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A destination restaurant with panoramic views, windmills and alpine charm

Only about an hour north of Lisbon, high up on the windy mountains of the Serra de Montejunto, you will find an unusual restaurant with a beautiful panoramic terrace and an extraordinary view. Curral do Burro is one of the pretty old windmills that rise up into the sky immediately behind the restaurant, and it still supplies the restaurant with flour, which is then processed into delicious fresh bread and served with olives. However, around the mills, the wind is often so strong that we prefer to walk back into the wind shadow where the restaurant was built.

It pulls your hair,
tugs at your jacket,
presses against you,
tears at everything it can grab
and blows its eerie song
through the clay pots on the mill wings.
Windmill next to Restaurant Curral do Burro

Originally, the small, flat building housed the donkey stable, which also gave the restaurant its special name. Donkeys were very important for the millers, as they were able to bring flour sacks to the surrounding villages, and were therefore very well cared for. Miguel, one of the owners of the restaurant, made the furniture himself, and it gives the restaurant an inviting, rustic charm.

Curral do Donkey Restaurant

Also, the decoration of the restaurant is wonderful, and it fits in well with the beautiful wooden tables and benches. The dishes themselves can be described as tasty Portuguese home cooking. You can also pre-order vegetarian dishes upon request. Delicious wines are served with the meals and desserts, which you can also enjoy on the terrace in front of the restaurant.

Curral do Donkey Restaurant

After our meal, we spent a pleasant, sleepy moment with full bellies in the spring sun on the terrace and looked contentedly and carefree into the far distance, until we were finally able to get ready to continue the short, beautiful walk on small roads to the Real Fábrica do Gelo.

Restaurant Curral do Burro View from the Terrace

A visit to the well-preserved ice factory is not necessarily exciting, but nevertheless we enjoyed the little walk and we were whisked away into a time in which there were no refrigerators and the ice for the noble Lisbon coffee houses had to be delivered awkwardly, overnight under great strain from the Serra de Montejunto by boat over the Tejo.

Royal Ice Factory, Montejunto Mountains

Whereas in the 17th century ice was brought to Lisbon for the royal table from the distant Serra da Estrela, in the 18th century the consumption of ice by broader sections of society increased to such an extent that it was now produced by the so-called true snowman in the mountains that were closest to the capital and had suitable conditions. He also supplied the royal house with ice in summer. He also owned most of the cafes in downtown Lisbon.

During the cold seasons, the ice was produced in large shallow stone basins and stored half underground in a huge room before sunrise. The building above the room looked like a monastery gate to us and probably dates back to the 18th century. In the storage room, we were able to show our children a few sleeping bats, who appreciated the cool and dark place. Bats, especially the mouse ear and the long-winged bat, can be found everywhere in the Serra de Montejunto, because the limestone mountains have many caves and crevices that offer the bats ideal living conditions.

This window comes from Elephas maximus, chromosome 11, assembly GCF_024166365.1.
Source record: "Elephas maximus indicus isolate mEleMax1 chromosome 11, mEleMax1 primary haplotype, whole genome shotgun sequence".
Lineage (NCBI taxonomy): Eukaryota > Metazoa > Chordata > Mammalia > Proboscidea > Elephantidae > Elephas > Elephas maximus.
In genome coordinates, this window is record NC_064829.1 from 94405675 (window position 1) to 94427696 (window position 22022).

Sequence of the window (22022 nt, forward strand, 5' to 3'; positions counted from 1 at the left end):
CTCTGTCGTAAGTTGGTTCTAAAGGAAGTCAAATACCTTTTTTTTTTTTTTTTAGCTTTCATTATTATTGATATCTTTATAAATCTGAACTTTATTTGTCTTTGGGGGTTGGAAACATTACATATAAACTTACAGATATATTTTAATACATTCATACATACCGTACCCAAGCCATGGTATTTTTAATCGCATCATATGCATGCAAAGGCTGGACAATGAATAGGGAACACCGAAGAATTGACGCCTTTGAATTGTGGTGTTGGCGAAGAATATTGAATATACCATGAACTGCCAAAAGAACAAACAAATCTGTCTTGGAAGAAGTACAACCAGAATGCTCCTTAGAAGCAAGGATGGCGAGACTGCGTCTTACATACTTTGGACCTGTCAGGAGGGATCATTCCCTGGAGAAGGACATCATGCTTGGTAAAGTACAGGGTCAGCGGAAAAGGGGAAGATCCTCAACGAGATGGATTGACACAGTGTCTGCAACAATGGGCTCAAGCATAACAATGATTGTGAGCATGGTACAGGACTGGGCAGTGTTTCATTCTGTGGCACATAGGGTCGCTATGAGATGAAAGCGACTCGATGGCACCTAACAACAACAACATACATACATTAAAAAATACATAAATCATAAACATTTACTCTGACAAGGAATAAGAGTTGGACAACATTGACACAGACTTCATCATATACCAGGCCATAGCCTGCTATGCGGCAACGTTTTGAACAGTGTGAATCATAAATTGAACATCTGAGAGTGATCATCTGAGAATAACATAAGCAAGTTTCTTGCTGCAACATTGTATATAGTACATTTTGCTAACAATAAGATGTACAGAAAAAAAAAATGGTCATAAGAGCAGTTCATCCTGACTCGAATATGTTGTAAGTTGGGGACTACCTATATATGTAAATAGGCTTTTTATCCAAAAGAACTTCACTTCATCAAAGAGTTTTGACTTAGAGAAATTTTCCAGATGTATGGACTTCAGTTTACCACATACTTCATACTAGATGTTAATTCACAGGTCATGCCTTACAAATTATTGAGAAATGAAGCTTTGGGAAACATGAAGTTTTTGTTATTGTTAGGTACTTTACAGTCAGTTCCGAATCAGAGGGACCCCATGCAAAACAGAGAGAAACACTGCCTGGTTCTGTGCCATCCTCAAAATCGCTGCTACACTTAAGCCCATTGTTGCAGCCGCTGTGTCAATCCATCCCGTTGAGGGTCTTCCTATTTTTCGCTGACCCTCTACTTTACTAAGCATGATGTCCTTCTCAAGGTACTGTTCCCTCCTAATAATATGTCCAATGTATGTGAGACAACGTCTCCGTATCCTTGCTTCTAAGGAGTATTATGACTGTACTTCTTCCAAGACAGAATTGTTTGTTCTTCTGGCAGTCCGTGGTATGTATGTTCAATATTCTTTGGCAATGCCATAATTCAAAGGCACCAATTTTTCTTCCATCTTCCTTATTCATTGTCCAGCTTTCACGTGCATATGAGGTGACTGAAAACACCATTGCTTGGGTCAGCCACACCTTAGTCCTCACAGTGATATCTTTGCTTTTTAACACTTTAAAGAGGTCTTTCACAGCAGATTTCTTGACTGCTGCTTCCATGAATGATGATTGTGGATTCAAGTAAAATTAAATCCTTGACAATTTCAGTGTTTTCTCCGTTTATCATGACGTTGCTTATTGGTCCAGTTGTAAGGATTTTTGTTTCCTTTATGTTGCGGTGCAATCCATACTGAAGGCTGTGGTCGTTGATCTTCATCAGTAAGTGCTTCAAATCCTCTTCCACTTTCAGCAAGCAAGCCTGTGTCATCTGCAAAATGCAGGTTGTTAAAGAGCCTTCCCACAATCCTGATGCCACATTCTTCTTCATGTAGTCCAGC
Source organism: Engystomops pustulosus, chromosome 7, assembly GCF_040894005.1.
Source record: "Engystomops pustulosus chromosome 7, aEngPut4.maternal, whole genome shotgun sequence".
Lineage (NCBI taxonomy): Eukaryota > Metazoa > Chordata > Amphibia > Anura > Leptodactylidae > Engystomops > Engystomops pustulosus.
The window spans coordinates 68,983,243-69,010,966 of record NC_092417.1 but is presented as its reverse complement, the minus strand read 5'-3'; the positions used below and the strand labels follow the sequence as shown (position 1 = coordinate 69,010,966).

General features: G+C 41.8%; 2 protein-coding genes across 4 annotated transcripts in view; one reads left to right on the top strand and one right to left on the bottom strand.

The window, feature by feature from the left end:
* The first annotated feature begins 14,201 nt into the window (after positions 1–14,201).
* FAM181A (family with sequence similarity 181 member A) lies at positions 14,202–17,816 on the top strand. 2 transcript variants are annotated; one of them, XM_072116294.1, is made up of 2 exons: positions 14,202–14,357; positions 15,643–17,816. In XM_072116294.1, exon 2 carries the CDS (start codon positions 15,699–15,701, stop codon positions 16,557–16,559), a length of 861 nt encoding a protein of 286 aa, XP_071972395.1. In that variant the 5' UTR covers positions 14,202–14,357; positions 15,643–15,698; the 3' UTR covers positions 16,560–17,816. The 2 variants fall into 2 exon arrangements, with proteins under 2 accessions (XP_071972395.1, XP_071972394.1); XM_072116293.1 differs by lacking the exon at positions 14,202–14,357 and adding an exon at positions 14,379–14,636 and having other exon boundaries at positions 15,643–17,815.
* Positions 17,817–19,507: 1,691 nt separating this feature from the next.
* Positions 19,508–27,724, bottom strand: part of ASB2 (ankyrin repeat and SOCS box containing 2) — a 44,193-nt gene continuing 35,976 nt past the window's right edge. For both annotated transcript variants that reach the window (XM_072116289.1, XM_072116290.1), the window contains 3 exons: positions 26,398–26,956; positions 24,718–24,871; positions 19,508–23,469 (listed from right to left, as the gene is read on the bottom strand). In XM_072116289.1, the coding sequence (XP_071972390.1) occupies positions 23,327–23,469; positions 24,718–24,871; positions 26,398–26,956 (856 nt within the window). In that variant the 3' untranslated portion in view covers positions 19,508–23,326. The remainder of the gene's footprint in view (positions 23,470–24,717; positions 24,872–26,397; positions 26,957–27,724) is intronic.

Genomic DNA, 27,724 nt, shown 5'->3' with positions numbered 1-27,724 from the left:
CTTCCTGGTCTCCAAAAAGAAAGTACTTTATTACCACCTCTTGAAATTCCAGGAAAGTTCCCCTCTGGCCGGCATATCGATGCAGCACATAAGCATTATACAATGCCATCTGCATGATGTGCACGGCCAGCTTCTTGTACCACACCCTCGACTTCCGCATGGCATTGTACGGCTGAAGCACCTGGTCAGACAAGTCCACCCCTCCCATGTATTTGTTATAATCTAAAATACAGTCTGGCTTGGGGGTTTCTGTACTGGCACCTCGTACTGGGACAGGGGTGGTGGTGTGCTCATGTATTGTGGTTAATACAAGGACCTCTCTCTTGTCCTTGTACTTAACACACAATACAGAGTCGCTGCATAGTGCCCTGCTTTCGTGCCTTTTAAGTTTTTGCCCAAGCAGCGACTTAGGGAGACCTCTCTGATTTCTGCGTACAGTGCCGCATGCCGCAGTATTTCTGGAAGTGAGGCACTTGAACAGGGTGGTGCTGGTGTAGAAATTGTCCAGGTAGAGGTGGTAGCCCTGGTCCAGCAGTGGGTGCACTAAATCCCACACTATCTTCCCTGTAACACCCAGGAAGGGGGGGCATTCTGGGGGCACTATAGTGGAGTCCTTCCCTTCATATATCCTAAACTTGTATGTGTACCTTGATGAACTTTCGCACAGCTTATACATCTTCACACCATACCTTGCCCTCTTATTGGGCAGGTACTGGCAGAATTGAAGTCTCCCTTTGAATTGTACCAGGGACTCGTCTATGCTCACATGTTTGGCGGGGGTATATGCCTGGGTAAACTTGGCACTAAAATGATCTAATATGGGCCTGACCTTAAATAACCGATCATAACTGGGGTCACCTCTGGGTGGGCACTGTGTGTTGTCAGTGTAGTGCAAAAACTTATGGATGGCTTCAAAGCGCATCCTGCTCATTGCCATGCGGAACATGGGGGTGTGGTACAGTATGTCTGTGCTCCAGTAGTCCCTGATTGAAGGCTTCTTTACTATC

Bats in the Real Fábrica do Gelo, Serra de Montejunto

It is not difficult to understand why the ice factory was built here, because the area is quite cool and somehow very humid. Many of the large trees in the area are lush with mosses and ferns and give the beautiful forest an almost fairytale-like appearance.

Royal Ice Factory, Montejunto Mountains

We are glad that beside the campsite and the numerous picnic opportunities a nice, cosy cafe was built in the fairytale forest, where we can warm up with Torrada, coffee and cake and try out the board games with the children.

Royal Ice Factory, Montejunto Mountains

In the surrounding area, there are some other interesting places for family excursions, such as the curious Buddha Garden Bacalhôa Buddha Eden in the Quinta dos Loridos, near Bombarral and of course the charming but completely overcrowded town of Obidos. We visited it mostly in the evenings, shortly before we started our way back to Lisbon, because by that time it is usually much quieter and you can enjoy a wonderful walk with the children through the car-free streets.

Mill at the restaurant Curral do Burro

By the way, upon request you can visit the windmill next to the Curral do Burro at the weekend, and if you are particularly interested, you can even book a mill tour with a bread-baking workshop and lunch.

Info:
Curral do Burro
Rua da Bica 15
Casais da Foroana
Alenquer

Open:
Saturday: 12:00 pm to 9:00 pm
Sunday: 12:00 pm to 8:00 pm

Location:
39.170540, -9.093395

Website:
www.facebook.com/curraldoburro/
It is best to book in advance by telephone and, if necessary, order a vegetarian dish directly in advance: +351 912 836 575

Real Fábrica do Gelo
Open:
Tuesday to Sunday
9:30 to 12:30 pm
2:00 to 5:00 pm.

Guided tours:
10:00 am, 11:00 am, 2:00 pm and 3:30 pm

Location:
39.180188, -9.050578

Bar Da Serra
Parque de Merendas
2550-336 Montejunto
Open:
Friday: 12:00 pm to 7:00 pm
Saturday and Sunday: 10:00 am to 7:00 pm

Website: www.facebook.com/BDSmontejunto

Restaurant Curral do Burro in the Serra de Montejunto

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